“But you were provoking them.  Valefor especially.  You up for this, with all the other distractions?”

“This is what I’ve got left, isn’t it?  The good guys decided to play their biggest card.  They couldn’t beat Skitter, so they beat Taylor.  As far as I’m concerned, there’s no reason not to throw myself into this, to deal with both heroes and villains as a full-time thing.  I lay down the law, because now I’ve got time to enforce it.  I can be stricter with the local villains, back you guys up if they cause trouble, and dedicate the rest of my time to my territory.”

“Dangerous road to travel down,” Tattletale said.  “You need to rest, to have downtime.”

“And do what?  Go to a movie?  I’m not sure if any theaters are open-”

“They are,” Tattletale said.

“-And I couldn’t go even if they were.  My face is plastered all over the news, and I’ve got a tinker who might be watching every computer system and surveillance camera in the city, because she’s not willing to go against her bosses.  I can’t go shopping, can’t leave my territory unless I’m in costume and ready for a fight.”

“More time to go after them,” Regent said.  “You can’t let this slide.”

“I’m not planning to,” I said, standing from my seat.

“Hold on,” Grue said, as my hand came free of his grip.

“Walk with me,” I said.  “All of you.  The city may be getting better, but there shouldn’t be lights on in this building, and it’s only a matter of time before one of the local heroes decides to stop by and see why.”

“We can take them,” Rachel said, from the rear of the group.

“We can, and we will,” I said, entering the stairwell.  “On our terms, not theirs.”

“There’s enough enemies to fight,” Parian said.  She had to hurry around the table to catch up.  “We don’t need more.”

“I agree,” Grue said.  “Not that I don’t understand the need for some response, but you’re talking aggression.”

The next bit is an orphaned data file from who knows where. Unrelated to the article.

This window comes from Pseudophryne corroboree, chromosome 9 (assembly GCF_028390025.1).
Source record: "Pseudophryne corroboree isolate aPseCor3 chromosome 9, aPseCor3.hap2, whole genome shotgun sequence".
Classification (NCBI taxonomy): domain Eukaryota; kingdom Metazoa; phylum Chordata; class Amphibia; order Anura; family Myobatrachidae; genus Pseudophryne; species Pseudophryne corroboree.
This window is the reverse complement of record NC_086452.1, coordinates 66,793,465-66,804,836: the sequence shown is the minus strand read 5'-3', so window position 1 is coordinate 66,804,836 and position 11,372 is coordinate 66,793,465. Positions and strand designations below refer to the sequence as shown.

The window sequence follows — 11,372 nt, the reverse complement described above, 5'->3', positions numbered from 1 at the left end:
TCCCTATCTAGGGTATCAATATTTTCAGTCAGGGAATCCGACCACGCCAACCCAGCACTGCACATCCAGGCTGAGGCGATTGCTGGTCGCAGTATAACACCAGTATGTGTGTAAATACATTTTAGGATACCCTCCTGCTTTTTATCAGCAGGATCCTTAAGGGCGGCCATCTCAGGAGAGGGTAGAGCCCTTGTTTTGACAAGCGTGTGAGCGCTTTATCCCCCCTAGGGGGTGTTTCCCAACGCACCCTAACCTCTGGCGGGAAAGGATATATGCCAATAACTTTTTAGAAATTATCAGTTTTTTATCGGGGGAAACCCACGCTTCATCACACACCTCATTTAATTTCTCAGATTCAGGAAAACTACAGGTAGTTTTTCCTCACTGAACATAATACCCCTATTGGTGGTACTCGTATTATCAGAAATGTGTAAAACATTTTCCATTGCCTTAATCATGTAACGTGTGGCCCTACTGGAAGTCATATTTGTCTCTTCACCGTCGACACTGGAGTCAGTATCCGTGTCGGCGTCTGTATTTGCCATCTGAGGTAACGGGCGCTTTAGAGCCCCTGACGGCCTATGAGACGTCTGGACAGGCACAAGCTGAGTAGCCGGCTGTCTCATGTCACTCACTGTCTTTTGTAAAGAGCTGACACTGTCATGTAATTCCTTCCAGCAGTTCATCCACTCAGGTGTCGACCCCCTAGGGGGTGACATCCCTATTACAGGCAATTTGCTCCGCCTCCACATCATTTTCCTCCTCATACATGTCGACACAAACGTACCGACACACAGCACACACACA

“I’m feeling aggressive,” I said.  “I think.  I don’t know.  Hard to pin it all down.”

“Might be better to wait until you have a better idea of what you’re feeling,” Grue said.

“It doesn’t matter,” I said, stepping down onto the staircase.  “Logically, there’s no choice but to act on this.  You heard Valefor.  The villain community won’t respect us until we answer the PRT, and the so-called good guys won’t have a reason to think twice about doing it again.”

“The rest of us aren’t as vulnerable as you are,” Regent said.  “Don’t want to sound disrespectful or anything, but we don’t have the same kinds of civilian lives to protect.”

“There’re others,” I said.  “Part of the reason we uphold these rules is because it sets precedents.  Other villains hold to the rules and we benefit, the opposite is true.”

“The flip side of it,” Tattletale said, “Is that we’re risking an escalation in conflict.”

“I don’t see how they can escalate,” I said.  “As I see it, they played the last card they have.  The harder we hit them now, the more clear it is to outsiders that the PRT doesn’t have an answer.  I can show that it doesn’t bother me, and the effect is the same.”

“Doesn’t it, though?” Tattletale asked.  “Doesn’t it bother you?”

“Yes,” I said.  “In terms of me, I don’t know.  I can’t say for sure whether it’s justified or not.  But they went after my dad.”

“I get that,” Grue said, “I’d be pissed if they went after Aisha.  God, you know, when I was swallowed up by Echidna, and she was filling my head with all the worst stuff I could think of, revised memories, it-”

He stopped, and I paused to glance back up the stairs at him.

“Bro?” Aisha asked.

He took a second to compose himself, then said, “I get what you’re saying, Taylor.  Believe me.  I was buried in it.  If anyone here knows what it’s like to want to protect people-”

“That’s not it,” I cut him off.

“No?”

“It’s not about me wanting to protect my dad from the aftermath of all of this.  That’s done, and right now he’s hurting more than he has since my mom died.  Some of that’s on me, and some of it’s on the people who sent Defiant and Dragon into the fray.  The damage is done.”